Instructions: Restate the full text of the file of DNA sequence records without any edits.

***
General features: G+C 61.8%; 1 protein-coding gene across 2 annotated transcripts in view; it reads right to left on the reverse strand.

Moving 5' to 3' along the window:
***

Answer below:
General features: G+C 61.8%; 1 protein-coding gene across 2 annotated transcripts in view; it reads right to left on the reverse strand.

Moving 5' to 3' along the window: